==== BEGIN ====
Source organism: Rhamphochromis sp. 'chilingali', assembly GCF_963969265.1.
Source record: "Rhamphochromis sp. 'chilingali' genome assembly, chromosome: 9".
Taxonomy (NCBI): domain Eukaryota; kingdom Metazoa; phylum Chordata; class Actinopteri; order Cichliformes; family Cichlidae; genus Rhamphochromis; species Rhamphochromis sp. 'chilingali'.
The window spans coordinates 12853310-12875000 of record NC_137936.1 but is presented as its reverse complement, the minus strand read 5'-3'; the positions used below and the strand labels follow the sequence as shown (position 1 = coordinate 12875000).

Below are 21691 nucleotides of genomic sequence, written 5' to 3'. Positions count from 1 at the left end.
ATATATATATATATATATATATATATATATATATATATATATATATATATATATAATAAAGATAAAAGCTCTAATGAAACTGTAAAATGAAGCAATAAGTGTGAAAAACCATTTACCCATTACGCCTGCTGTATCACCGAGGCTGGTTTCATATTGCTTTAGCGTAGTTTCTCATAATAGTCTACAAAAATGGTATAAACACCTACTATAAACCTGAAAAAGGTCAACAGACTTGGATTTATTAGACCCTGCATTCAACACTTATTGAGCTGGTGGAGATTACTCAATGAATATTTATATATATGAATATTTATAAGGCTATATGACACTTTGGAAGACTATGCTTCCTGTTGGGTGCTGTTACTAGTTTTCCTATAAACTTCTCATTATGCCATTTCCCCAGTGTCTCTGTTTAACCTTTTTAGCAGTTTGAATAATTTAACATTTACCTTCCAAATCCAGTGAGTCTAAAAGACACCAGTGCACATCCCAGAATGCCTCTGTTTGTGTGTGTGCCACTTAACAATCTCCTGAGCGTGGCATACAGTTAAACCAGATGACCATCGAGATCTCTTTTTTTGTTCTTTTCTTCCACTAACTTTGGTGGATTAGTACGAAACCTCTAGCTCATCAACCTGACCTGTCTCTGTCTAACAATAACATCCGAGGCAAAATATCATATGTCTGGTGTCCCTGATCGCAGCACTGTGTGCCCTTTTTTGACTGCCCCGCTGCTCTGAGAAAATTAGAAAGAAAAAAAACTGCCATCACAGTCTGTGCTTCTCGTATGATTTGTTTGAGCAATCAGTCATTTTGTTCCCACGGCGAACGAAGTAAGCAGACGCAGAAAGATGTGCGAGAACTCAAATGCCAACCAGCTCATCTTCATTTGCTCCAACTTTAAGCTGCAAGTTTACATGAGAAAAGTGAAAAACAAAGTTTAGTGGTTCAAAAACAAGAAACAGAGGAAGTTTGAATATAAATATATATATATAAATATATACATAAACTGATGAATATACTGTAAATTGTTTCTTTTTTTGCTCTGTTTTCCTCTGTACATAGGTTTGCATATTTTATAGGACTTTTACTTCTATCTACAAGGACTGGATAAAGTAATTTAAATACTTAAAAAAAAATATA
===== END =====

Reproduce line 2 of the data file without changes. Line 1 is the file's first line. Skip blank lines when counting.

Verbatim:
Source record: "Rhamphochromis sp. 'chilingali' genome assembly, chromosome: 9".